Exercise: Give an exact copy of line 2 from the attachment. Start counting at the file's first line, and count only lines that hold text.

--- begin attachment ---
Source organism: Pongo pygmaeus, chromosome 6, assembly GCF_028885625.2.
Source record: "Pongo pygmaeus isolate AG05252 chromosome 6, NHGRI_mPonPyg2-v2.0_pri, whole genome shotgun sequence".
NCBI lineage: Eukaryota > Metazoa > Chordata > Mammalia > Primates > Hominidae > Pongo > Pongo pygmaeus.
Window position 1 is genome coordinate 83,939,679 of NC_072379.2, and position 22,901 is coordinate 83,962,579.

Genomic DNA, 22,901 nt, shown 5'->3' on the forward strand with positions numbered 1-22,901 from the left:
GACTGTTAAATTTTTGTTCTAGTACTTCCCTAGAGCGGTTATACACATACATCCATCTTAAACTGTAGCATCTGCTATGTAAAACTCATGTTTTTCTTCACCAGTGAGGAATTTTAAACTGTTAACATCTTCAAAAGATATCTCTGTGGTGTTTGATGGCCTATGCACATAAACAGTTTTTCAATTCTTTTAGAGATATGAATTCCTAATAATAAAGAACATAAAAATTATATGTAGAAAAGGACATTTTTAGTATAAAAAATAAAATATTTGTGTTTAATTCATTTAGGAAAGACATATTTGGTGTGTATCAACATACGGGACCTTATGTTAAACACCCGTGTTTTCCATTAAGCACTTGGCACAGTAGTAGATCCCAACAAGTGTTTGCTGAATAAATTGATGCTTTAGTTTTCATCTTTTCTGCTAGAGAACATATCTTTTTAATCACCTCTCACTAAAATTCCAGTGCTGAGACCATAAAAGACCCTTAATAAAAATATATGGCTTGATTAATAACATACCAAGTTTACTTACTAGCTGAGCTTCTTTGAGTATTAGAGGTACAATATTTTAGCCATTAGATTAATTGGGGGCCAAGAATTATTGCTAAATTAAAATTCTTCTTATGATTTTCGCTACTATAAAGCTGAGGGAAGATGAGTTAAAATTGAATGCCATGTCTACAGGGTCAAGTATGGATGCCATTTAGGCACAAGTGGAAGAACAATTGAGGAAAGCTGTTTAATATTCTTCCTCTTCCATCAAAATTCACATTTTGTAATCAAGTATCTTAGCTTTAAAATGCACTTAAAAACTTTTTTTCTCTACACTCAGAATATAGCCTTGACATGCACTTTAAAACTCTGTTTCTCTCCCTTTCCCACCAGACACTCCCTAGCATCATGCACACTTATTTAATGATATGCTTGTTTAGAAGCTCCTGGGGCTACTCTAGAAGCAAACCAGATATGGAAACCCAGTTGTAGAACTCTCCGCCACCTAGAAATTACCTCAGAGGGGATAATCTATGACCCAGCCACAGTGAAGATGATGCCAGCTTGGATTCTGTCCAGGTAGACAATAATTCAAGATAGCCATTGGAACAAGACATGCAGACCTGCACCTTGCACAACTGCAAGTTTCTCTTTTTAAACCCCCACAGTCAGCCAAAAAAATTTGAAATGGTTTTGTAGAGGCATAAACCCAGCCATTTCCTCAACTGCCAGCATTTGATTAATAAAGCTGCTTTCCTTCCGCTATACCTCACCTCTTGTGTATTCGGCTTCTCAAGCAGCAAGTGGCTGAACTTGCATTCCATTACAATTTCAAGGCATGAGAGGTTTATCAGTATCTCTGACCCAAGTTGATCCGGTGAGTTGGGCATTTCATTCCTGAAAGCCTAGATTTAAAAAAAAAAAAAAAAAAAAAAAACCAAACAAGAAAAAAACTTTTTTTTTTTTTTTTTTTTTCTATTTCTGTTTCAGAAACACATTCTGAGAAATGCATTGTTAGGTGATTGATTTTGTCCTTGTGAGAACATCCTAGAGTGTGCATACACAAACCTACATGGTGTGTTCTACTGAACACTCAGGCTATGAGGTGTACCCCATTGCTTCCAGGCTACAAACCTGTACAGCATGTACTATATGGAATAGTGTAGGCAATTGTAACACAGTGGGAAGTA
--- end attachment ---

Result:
Source record: "Pongo pygmaeus isolate AG05252 chromosome 6, NHGRI_mPonPyg2-v2.0_pri, whole genome shotgun sequence".